NeuroVision eye test trialled as a screening tool for Alzheimer’s disease


According to a press release, researchers in Perth, Australia, are trialling a NeuroVision eye test as a screening tool for Alzheimer’s disease in conjunction with MRI and PET imaging. 

Yogi Kanagasingam, ocular imaging at CSIRO’s Preventative Health Flagship said: “If this test works, then one day screening for Alzheimer’s disease may be as simple as getting your eyes checked”. The trial is a collaboration between CSIRO, Edith Cowan University, McCusker Alzheimer’s Research Foundation and California-based NeuroVision Imaging.

Ralph Martins, a researcher in Alzheimer’s disease, is co-lead in the research which is being conducted at the McCusker Alzheimer’s Research Foundation in Perth, Australia. The project is part of the Australian Imaging and Biomarkers Lifestyle Study of Aging (AIBL), which has 1,000 volunteers who are making a valuable contribution to Alzheimer’s research, according to the release.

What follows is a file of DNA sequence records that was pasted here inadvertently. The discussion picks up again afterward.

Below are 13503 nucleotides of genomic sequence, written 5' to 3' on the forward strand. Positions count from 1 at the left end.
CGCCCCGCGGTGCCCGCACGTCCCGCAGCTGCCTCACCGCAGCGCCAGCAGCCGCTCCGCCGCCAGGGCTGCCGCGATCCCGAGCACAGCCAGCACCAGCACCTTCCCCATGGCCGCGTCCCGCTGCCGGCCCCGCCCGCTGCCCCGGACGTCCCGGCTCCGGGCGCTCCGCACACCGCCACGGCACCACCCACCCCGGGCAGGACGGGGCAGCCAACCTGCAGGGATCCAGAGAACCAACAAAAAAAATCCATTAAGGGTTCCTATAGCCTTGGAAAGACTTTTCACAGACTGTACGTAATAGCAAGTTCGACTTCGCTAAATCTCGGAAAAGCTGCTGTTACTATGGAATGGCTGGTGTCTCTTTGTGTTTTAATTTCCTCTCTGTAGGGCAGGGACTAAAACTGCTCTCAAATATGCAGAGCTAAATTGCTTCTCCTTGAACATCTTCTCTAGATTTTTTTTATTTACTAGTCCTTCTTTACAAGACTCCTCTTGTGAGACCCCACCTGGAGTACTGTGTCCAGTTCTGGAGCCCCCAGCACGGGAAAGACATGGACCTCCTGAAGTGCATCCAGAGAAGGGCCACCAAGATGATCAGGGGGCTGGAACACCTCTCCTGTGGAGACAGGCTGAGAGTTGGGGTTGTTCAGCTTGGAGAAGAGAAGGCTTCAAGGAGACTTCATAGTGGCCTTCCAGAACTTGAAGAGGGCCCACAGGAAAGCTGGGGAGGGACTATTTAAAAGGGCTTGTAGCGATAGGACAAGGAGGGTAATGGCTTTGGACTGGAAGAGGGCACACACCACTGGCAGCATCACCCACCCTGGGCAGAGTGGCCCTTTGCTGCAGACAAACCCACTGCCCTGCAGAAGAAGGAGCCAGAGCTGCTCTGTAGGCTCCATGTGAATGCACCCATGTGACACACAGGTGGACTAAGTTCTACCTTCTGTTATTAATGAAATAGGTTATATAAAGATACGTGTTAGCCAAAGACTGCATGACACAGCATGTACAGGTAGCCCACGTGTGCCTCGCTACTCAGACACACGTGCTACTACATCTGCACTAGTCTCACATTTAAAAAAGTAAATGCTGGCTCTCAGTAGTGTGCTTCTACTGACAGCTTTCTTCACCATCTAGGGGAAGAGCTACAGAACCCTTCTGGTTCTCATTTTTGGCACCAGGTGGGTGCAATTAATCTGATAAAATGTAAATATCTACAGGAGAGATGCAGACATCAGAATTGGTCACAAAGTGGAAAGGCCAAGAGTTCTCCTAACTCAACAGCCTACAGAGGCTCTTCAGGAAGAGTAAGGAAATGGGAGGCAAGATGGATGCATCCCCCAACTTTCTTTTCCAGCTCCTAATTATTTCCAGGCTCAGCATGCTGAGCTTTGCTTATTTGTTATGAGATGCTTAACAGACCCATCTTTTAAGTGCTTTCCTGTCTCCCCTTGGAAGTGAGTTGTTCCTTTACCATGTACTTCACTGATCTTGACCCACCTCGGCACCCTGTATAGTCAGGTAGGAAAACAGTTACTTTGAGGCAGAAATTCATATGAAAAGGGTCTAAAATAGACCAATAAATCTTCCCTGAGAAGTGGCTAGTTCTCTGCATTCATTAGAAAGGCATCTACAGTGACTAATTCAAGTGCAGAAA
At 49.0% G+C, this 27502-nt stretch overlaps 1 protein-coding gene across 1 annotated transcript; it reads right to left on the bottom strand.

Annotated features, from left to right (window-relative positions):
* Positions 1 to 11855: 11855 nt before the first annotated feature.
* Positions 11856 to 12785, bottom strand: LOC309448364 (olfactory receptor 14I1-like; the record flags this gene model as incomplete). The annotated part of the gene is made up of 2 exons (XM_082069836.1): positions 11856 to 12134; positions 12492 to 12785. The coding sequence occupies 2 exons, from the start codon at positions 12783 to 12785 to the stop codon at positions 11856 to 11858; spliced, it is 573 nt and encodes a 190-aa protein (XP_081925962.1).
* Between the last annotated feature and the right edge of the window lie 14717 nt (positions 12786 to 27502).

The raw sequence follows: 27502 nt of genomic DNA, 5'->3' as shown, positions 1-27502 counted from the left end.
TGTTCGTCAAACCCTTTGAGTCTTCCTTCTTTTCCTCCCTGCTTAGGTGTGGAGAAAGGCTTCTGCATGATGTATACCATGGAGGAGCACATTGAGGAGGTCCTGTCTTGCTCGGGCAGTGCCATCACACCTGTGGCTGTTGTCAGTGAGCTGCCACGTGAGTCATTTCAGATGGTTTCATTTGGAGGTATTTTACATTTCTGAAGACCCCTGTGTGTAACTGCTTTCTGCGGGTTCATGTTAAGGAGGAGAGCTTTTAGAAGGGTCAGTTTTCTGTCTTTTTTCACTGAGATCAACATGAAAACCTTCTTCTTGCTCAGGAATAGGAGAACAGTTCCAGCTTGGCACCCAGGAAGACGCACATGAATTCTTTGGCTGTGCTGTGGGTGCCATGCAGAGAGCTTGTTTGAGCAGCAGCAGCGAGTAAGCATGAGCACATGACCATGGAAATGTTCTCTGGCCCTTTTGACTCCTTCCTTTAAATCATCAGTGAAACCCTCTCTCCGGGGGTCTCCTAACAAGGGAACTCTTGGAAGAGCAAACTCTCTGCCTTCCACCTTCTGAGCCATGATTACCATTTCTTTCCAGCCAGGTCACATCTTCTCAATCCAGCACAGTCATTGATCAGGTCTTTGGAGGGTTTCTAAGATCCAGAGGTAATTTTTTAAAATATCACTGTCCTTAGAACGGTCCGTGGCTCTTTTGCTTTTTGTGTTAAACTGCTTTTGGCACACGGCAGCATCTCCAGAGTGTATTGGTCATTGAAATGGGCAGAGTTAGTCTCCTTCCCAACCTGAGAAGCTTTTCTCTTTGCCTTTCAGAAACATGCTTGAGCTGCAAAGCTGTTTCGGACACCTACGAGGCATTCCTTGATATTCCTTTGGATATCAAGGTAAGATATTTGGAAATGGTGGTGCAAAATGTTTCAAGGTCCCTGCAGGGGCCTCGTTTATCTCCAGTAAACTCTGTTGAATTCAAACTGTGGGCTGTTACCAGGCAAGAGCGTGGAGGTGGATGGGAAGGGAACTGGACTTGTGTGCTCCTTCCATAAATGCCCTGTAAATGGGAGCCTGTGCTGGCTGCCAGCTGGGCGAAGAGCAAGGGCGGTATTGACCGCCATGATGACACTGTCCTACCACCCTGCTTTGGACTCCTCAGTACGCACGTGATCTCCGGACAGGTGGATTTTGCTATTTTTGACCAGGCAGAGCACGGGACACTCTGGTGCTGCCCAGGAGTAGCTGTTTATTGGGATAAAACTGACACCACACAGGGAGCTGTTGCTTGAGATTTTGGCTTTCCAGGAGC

The aim of the trial is to examine if the NeuroVision test can detect people on the pathway to Alzheimer’s disease. Lance Macaulay, theme leader for Brain Health in CSIRO’s Preventative Health Flagship, said, “Recent research with our AIBL partners shows that Alzheimer’s disease develops slowly. Clinically, it is only possible to detect the disease late in its development, when significant brain damage has already occurred. Using brain PET imaging, we can show the build-up of the amyloid-beta protein as plaques in the brain, 17 years before symptoms appear. With NeuroVision, we hope to be able to pick up these same changes in the retina of the eye, through a non-invasive and inexpensive test. The ability to detect disease early will markedly increase eligibility and opportunities for new drug intervention trials, aimed at preventing or delaying disease onset and accelerating the development of these new treatments. To do this, we need a test that is suitable for screening large numbers of people and identifying those who have early biochemical markers of Alzheimer’s disease. We see the eye test as a potential initial screen that could compliment currently used brain PET, MRI imaging and clinical psychometric tests. It could be delivered as part of people’s regular eye check-ups“.